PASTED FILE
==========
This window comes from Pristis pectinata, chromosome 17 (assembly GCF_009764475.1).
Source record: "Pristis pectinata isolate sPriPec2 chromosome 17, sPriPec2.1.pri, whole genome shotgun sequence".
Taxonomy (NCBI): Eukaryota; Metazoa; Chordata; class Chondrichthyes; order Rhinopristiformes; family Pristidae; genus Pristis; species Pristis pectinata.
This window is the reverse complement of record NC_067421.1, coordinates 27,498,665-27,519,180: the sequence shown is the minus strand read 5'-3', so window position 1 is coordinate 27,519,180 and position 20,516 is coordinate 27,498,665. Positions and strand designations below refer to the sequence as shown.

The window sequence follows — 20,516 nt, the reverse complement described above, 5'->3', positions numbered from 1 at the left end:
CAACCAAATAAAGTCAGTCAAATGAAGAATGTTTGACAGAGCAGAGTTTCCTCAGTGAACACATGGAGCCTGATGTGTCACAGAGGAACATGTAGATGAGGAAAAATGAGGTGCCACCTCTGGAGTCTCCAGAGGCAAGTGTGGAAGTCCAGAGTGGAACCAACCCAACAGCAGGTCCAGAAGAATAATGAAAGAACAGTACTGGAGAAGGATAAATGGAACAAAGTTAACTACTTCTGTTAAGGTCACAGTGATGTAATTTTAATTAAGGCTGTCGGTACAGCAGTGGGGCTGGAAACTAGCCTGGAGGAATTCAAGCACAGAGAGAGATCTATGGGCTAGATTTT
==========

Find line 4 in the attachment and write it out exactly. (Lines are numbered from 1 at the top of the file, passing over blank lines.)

This window is the reverse complement of record NC_067421.1, coordinates 27,498,665-27,519,180: the sequence shown is the minus strand read 5'-3', so window position 1 is coordinate 27,519,180 and position 20,516 is coordinate 27,498,665. Positions and strand designations below refer to the sequence as shown.